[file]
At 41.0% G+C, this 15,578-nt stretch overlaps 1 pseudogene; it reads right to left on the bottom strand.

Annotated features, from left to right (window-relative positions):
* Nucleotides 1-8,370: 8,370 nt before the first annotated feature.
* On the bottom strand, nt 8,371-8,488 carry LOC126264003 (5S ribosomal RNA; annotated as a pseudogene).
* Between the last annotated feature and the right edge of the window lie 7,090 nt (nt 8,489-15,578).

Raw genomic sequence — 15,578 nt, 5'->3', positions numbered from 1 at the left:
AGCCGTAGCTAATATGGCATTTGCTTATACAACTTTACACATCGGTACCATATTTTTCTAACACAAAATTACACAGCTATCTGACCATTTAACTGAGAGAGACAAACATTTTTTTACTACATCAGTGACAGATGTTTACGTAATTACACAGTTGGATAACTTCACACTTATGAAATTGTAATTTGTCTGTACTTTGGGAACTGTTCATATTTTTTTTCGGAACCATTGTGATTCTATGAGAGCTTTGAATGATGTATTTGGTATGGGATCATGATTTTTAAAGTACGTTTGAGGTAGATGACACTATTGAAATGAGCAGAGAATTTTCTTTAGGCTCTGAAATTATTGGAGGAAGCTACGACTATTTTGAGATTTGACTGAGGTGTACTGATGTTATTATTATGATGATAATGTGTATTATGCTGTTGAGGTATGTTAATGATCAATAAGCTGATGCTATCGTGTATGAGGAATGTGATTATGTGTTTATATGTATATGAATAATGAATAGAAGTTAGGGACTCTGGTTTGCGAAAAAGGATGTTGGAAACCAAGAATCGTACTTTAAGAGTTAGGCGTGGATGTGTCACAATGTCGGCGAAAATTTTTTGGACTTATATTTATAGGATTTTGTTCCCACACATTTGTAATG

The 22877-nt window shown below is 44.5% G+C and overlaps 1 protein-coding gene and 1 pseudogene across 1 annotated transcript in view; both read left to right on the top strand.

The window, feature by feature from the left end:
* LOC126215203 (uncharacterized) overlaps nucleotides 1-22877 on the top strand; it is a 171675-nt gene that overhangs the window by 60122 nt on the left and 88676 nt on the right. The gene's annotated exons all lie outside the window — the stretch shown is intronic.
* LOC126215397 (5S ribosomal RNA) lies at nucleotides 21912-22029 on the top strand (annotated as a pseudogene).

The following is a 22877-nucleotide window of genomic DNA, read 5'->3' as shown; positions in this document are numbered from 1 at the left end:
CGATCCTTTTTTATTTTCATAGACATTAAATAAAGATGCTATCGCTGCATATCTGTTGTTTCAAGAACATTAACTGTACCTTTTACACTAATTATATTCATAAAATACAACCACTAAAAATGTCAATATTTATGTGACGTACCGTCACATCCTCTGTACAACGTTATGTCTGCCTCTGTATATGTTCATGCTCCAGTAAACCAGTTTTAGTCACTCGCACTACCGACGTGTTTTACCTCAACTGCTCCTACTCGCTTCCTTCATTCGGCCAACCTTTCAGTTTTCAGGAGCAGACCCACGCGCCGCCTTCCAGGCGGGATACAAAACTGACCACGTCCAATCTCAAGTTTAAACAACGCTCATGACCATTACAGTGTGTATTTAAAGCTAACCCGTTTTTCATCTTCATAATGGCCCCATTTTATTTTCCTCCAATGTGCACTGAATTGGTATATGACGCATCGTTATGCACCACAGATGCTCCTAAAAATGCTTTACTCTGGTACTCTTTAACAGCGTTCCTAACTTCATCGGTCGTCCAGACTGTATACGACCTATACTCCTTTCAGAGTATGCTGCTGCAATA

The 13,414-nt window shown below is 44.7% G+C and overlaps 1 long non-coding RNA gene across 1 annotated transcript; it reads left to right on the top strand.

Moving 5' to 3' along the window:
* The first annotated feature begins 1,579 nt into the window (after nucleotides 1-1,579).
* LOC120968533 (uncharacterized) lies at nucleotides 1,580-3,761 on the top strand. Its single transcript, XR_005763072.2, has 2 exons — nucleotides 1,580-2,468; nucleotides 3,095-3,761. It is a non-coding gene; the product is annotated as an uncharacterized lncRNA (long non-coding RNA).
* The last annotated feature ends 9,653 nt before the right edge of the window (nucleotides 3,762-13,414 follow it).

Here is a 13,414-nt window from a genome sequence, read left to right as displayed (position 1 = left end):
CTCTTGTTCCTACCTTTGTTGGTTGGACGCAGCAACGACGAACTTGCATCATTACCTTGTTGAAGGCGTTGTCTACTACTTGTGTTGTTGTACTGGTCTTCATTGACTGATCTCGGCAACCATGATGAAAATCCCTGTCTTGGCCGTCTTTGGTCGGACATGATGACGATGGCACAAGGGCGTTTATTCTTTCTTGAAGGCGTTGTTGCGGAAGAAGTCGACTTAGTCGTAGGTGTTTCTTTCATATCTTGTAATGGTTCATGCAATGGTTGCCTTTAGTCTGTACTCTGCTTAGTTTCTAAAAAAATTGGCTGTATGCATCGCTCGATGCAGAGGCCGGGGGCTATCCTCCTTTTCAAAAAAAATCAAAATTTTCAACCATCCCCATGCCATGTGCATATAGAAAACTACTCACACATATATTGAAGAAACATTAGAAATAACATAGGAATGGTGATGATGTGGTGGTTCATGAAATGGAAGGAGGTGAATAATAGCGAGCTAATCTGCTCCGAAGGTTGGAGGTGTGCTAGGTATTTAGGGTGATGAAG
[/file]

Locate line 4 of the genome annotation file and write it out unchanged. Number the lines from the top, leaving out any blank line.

* On the bottom strand, nt 8,371-8,488 carry LOC126264003 (5S ribosomal RNA; annotated as a pseudogene).